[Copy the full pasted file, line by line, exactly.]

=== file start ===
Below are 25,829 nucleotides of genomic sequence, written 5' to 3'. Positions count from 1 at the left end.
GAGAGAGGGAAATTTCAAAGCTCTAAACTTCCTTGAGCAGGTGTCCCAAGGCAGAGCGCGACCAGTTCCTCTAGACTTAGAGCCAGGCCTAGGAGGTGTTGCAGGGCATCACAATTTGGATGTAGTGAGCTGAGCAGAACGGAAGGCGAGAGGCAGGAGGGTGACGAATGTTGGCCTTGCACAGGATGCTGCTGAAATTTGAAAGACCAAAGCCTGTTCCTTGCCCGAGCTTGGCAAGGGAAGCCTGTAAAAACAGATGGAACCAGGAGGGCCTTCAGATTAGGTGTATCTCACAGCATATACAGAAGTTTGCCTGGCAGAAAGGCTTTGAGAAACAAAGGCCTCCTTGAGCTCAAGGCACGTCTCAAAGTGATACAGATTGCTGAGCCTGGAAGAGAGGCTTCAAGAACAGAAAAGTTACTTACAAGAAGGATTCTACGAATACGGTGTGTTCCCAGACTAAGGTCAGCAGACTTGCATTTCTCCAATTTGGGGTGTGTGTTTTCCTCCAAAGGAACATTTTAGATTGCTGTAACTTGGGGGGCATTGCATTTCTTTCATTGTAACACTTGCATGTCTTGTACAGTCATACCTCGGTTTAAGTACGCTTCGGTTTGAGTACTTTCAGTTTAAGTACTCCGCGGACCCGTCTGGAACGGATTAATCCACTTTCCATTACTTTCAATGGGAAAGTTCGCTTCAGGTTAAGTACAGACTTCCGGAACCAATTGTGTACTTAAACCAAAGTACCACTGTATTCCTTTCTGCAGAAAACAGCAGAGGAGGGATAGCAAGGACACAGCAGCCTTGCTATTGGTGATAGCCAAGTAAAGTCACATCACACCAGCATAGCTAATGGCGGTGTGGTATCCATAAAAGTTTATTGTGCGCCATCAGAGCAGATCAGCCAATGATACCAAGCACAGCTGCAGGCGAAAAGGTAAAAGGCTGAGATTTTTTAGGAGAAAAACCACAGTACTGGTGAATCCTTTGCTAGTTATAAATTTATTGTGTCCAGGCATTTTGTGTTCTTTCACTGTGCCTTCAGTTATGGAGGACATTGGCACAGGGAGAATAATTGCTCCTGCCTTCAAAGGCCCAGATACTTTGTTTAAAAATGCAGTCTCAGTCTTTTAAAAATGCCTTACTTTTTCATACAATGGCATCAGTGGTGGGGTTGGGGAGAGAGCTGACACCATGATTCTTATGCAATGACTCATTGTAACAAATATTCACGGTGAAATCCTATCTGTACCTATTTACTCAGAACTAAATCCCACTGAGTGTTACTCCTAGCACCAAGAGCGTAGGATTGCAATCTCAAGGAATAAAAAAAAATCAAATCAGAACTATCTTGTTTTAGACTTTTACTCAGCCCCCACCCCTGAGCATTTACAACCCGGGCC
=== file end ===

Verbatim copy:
Below are 25,829 nucleotides of genomic sequence, written 5' to 3'. Positions count from 1 at the left end.
GAGAGAGGGAAATTTCAAAGCTCTAAACTTCCTTGAGCAGGTGTCCCAAGGCAGAGCGCGACCAGTTCCTCTAGACTTAGAGCCAGGCCTAGGAGGTGTTGCAGGGCATCACAATTTGGATGTAGTGAGCTGAGCAGAACGGAAGGCGAGAGGCAGGAGGGTGACGAATGTTGGCCTTGCACAGGATGCTGCTGAAATTTGAAAGACCAAAGCCTGTTCCTTGCCCGAGCTTGGCAAGGGAAGCCTGTAAAAACAGATGGAACCAGGAGGGCCTTCAGATTAGGTGTATCTCACAGCATATACAGAAGTTTGCCTGGCAGAAAGGCTTTGAGAAACAAAGGCCTCCTTGAGCTCAAGGCACGTCTCAAAGTGATACAGATTGCTGAGCCTGGAAGAGAGGCTTCAAGAACAGAAAAGTTACTTACAAGAAGGATTCTACGAATACGGTGTGTTCCCAGACTAAGGTCAGCAGACTTGCATTTCTCCAATTTGGGGTGTGTGTTTTCCTCCAAAGGAACATTTTAGATTGCTGTAACTTGGGGGGCATTGCATTTCTTTCATTGTAACACTTGCATGTCTTGTACAGTCATACCTCGGTTTAAGTACGCTTCGGTTTGAGTACTTTCAGTTTAAGTACTCCGCGGACCCGTCTGGAACGGATTAATCCACTTTCCATTACTTTCAATGGGAAAGTTCGCTTCAGGTTAAGTACAGACTTCCGGAACCAATTGTGTACTTAAACCAAAGTACCACTGTATTCCTTTCTGCAGAAAACAGCAGAGGAGGGATAGCAAGGACACAGCAGCCTTGCTATTGGTGATAGCCAAGTAAAGTCACATCACACCAGCATAGCTAATGGCGGTGTGGTATCCATAAAAGTTTATTGTGCGCCATCAGAGCAGATCAGCCAATGATACCAAGCACAGCTGCAGGCGAAAAGGTAAAAGGCTGAGATTTTTTAGGAGAAAAACCACAGTACTGGTGAATCCTTTGCTAGTTATAAATTTATTGTGTCCAGGCATTTTGTGTTCTTTCACTGTGCCTTCAGTTATGGAGGACATTGGCACAGGGAGAATAATTGCTCCTGCCTTCAAAGGCCCAGATACTTTGTTTAAAAATGCAGTCTCAGTCTTTTAAAAATGCCTTACTTTTTCATACAATGGCATCAGTGGTGGGGTTGGGGAGAGAGCTGACACCATGATTCTTATGCAATGACTCATTGTAACAAATATTCACGGTGAAATCCTATCTGTACCTATTTACTCAGAACTAAATCCCACTGAGTGTTACTCCTAGCACCAAGAGCGTAGGATTGCAATCTCAAGGAATAAAAAAAAATCAAATCAGAACTATCTTGTTTTAGACTTTTACTCAGCCCCCACCCCTGAGCATTTACAACCCGGGCC